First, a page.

If you look at photos of Pechersky you will not find a resemblance to the movie heroes you are accustomed to. Imagine that! the movies and Krav Maga advertisements have not given you an accurate image of what a true hero looks like. That is because you would need an X ray into a man's soul.

What characterized Pechersky and others like him where, in his own words, Vision, Hope and Commitment. 

Already on his third day at Sobibor Pechersky earned the respect of his fellow prisoners by boldly standing up to an SS officer. Again, this sounds like the stuff of movies, only it is true. 

Some prisoners were assigned to dig up tree stumps. When a certain Dutch Jew was unable to continue and the SS officer began to whip him. "Pechersky stopped chopping and watched the whipping while resting on his axe". A confrontation ensued in which the SS officer challenged Pechersky: Do the job yourself in 5 minutes, split the large tree stump in two. If you do it, you get a pack of cigarettes, if not - 25 lashes with the whip. Pechersky accepted the challenge and completed the task in 4 minutes. The SS man kept his word and offered Pechersky the cigarettes, a valuable commodity in prison. 

Pechersky said, "I don't smoke", turned around and went back to chopping tree stumps. The SS man then offered food but Pechersky said he was not hungry. 

Soon this prisoner will lead a revolt that saw 600 Jews escape camp and leave many Nazis and Ukrainian guards dead.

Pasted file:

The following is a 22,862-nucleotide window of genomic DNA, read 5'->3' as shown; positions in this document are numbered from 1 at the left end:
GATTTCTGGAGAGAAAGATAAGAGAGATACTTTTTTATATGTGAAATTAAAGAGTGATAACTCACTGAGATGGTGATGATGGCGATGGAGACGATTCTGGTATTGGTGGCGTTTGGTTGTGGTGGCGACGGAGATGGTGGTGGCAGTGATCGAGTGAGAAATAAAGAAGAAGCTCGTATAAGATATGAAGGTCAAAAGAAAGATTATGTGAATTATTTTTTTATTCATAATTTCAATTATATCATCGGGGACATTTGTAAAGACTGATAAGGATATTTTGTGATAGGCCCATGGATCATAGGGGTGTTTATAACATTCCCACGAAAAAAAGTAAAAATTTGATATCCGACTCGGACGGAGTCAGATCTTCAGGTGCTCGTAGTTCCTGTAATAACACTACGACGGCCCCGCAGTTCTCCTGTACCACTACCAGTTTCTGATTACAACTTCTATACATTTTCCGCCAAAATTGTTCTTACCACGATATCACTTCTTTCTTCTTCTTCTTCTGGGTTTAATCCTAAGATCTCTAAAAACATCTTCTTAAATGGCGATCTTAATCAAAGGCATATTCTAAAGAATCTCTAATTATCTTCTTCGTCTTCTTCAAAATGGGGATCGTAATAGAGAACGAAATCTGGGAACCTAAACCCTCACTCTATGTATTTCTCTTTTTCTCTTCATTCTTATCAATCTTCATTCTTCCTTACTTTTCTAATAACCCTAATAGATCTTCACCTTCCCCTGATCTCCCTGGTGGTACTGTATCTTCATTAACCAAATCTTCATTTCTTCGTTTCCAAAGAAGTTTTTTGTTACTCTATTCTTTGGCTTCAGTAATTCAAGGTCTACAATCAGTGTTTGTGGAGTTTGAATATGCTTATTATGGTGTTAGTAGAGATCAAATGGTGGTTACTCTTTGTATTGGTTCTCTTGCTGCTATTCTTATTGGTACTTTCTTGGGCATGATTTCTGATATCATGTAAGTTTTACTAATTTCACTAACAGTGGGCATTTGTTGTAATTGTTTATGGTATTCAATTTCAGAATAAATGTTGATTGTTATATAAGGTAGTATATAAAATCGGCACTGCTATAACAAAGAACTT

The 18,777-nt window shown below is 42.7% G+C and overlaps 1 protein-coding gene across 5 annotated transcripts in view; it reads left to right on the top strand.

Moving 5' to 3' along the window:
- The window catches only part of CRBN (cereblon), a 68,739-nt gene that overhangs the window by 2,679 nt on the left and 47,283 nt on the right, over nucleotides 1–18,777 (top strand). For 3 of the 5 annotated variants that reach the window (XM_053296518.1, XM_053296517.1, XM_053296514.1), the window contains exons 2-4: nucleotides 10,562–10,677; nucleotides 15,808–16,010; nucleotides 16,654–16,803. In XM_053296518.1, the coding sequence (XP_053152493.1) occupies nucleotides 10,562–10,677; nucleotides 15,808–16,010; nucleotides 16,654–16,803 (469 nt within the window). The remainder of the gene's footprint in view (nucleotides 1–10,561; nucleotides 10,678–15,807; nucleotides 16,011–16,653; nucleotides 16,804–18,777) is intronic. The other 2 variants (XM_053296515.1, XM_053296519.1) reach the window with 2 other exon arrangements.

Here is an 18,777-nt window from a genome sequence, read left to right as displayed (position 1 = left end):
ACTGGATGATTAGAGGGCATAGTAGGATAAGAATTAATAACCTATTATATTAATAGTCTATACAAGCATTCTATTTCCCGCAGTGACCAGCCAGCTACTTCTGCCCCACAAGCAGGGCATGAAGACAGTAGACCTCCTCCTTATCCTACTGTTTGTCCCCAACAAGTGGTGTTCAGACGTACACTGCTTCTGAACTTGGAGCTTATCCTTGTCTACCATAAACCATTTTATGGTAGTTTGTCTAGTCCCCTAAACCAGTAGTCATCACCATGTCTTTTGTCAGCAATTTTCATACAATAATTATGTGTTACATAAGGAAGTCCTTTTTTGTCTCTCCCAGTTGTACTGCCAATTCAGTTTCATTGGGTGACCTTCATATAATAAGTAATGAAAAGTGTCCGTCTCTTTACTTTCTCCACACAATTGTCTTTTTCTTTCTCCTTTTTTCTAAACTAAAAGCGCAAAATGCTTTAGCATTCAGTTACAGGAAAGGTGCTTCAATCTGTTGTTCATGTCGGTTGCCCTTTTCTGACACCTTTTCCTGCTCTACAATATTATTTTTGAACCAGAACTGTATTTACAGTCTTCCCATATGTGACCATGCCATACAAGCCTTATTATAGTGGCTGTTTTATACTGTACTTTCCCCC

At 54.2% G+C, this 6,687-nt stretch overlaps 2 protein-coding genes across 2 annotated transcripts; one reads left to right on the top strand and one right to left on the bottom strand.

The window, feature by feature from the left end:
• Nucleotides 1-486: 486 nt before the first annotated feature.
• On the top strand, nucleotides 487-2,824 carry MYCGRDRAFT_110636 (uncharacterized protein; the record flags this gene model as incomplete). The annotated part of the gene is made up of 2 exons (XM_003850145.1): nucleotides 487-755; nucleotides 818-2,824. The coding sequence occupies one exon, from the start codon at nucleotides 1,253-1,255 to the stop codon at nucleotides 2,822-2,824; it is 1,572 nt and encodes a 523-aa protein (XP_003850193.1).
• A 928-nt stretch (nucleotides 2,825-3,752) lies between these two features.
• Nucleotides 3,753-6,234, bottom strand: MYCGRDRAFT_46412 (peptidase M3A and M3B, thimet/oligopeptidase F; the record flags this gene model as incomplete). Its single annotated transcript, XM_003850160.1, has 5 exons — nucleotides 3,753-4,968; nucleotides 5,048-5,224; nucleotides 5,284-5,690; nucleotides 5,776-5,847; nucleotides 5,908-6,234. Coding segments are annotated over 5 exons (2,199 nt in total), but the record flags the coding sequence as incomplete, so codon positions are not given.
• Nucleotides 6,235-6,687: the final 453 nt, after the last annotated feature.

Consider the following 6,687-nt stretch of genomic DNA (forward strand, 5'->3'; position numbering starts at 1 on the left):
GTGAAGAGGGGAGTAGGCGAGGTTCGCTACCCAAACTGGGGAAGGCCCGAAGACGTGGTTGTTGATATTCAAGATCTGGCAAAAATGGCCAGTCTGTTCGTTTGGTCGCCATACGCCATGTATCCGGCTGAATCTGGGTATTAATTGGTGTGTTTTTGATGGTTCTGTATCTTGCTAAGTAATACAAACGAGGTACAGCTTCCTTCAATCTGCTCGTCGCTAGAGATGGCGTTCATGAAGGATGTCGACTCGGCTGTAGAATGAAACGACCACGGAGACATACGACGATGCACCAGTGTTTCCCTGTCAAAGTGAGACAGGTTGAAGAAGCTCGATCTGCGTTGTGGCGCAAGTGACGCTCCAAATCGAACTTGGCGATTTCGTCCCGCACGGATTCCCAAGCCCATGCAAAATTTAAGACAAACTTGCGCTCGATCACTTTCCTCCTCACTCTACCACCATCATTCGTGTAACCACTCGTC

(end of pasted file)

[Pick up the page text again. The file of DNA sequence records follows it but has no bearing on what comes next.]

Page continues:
During the initial discussion about the planned uprising a key point emerged, a divergence of world views. One of the Jewish prisoners asked, But why won't the partisans rescue them from Sobibor?

The question perplexed Pechersky and he responded, Why should they? They have their hands full already. And here is the key point; "Nobody will do our job for us."

This one sentence says it all. Pechersky's mentality was simple: Do it yourself, take the initiative and find others who will follow you, do not wait for others. Just think of his choice of words, Nobody will do OUR job for us. It is our job, no one else's. Only we are responsible. Contrast that with today's attitude where after every Active Shooting incidence the cry goes out: Why aren't others doing more for me? Why aren't others protecting me?

Not only was Pechersky never recognized for his heroism but his post war troubles were as tragic as his wartime experience. He suffered greatly at the hands of the Soviet system. Often he was unemployed, persecuted and even arrested on suspicion of lack of loyalty to the system.  

Pechersky passed away in the USSR on January 19, 1990 at the age of 80.

Finally in 2016 Vladimir Putin awarded him the Russian Order of Courage. 

May we be inspired by the example of this humble Jew.